Neck and breast mottled with black and pale ferruginous; belly and abdomen pure unspotted white: tail of fourteen feathers.
S. Gallinago, Temm. Man. d'Orn. torn. 11. p. 676. Common Snipe, Mont. Orn. Diet. Selb. Illust. vol.11, p. 121. pl. 23. f. 3. Snipe, Bew. Brit. Birds, vol. 11. p. 50.
Entire length eleven inches five lines: length of the bill (from the forehead) two inches ten lines and a half, (from the gape) two inches ten lines; of the tarsus one inch two lines; of the tail two inches three lines; from the carpus to the end of the wing five inches four lines: breadth, wings extended, seventeen inches five lines.
Upper parts very similar to those of the last species: crown black, divided by a yellowish white line; a similar streak from the base of the upper mandible over each eye; between the bill and the eye a dusky line: back and scapulars velvet-black, with transverse bars of chestnut-brown, and longitudinal streaks of ochre-yellow; wing-coverts dusky brown, edged with reddish white; quills black: chin and throat white; cheeks, neck, and upper part of the breast, mottled with black and pale ferruginous brown; flanks with white and dusky transverse bars; lower part of the breast, belly and abdomen, pure white without spots: tail of fourteen feathers, black for two-thirds of its length from the base, the remaining portion reddish brown, with black bars, the tip reddish white: bill brown, paler at the base: legs dusky gray, tinged with green. (Egg). Pale yellowish white; the larger end spotted with three shades of brown: long. diam. one inch six lines; trans, diam. one inch one line.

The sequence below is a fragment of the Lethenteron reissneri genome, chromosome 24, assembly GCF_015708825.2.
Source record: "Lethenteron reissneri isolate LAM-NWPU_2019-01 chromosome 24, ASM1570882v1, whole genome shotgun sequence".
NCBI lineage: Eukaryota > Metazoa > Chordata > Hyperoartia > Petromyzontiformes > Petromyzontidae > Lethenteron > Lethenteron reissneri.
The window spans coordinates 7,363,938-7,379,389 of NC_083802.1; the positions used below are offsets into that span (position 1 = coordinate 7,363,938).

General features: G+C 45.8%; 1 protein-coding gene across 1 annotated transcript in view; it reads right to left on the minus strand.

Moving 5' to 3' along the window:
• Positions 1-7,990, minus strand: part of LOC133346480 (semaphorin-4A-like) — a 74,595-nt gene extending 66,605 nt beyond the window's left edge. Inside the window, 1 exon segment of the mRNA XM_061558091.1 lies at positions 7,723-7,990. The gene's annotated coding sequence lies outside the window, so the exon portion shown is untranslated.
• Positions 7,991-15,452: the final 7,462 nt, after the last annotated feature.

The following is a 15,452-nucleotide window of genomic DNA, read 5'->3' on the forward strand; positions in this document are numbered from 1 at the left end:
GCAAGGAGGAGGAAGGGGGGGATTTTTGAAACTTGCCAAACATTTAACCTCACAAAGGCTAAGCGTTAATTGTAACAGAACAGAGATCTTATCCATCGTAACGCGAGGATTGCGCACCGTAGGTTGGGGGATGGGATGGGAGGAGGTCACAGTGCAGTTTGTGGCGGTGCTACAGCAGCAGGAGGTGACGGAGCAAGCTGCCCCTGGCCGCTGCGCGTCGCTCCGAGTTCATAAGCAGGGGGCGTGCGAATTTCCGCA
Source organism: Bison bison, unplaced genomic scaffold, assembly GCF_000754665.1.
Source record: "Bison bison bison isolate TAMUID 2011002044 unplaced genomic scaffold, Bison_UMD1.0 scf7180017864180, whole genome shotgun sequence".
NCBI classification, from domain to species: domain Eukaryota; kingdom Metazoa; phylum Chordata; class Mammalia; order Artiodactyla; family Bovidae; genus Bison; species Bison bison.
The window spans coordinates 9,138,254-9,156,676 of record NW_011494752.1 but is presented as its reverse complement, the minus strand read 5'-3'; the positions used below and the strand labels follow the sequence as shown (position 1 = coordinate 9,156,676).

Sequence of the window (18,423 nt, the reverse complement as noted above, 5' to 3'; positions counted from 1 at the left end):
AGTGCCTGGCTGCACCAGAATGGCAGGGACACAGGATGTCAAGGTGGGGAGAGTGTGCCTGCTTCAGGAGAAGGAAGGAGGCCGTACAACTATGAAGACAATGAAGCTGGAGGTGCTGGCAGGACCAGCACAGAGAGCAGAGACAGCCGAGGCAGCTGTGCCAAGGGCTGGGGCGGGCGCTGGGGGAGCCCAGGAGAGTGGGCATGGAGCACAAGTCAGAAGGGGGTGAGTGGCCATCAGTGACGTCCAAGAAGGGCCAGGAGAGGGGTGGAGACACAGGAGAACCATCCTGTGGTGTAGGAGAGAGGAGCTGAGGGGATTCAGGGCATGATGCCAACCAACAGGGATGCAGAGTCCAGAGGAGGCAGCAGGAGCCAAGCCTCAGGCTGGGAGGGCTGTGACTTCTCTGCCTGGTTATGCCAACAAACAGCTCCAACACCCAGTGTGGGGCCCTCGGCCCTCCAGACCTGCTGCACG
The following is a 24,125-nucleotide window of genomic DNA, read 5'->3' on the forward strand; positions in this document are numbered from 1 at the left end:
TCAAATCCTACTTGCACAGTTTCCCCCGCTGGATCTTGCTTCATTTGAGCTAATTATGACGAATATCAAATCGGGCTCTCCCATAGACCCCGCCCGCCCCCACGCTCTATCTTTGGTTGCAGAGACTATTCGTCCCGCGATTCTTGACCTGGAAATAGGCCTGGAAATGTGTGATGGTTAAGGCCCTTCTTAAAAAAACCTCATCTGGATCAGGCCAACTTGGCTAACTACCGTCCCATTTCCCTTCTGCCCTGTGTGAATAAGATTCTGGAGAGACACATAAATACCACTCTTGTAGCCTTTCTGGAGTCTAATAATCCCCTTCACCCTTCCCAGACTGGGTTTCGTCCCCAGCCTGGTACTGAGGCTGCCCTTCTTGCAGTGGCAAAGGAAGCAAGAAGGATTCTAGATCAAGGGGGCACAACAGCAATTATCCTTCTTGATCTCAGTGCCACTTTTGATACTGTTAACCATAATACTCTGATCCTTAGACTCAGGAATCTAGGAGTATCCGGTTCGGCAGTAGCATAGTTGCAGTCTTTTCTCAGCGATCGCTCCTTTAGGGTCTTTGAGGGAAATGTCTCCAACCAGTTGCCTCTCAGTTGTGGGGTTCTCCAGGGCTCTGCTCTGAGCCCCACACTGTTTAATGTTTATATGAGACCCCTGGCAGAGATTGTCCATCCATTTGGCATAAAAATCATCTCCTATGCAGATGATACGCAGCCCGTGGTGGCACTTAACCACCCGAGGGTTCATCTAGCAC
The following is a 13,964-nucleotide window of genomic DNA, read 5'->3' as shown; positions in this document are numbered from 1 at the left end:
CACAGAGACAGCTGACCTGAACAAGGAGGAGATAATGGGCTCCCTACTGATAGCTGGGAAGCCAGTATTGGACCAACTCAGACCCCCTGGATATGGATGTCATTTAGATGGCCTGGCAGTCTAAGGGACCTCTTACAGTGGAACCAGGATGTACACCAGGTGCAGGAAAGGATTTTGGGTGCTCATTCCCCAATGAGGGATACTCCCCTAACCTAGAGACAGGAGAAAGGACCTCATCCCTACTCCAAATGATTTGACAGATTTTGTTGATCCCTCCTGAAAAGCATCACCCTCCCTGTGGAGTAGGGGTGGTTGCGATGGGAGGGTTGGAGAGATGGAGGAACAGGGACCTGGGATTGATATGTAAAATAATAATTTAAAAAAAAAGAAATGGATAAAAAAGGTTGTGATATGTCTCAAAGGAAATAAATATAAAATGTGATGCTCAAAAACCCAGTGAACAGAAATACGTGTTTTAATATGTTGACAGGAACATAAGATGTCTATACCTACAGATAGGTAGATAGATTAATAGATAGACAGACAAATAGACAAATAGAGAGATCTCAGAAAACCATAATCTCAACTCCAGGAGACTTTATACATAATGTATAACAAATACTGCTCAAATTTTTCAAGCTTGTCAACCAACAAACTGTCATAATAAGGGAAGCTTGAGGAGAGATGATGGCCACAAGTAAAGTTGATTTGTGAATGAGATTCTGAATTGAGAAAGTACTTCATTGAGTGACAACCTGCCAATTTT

A common inhabitant of marshes and low meadows throughout the kingdom. Is generally considered as migratory, appearing early in the Autumn and departing in the Spring. In certain districts, however, many remain annually through the breeding season. Nest placed on the ground, concealed amongst rushes and coarse grass. Eggs four or five in number. Food, worms, insects, etc.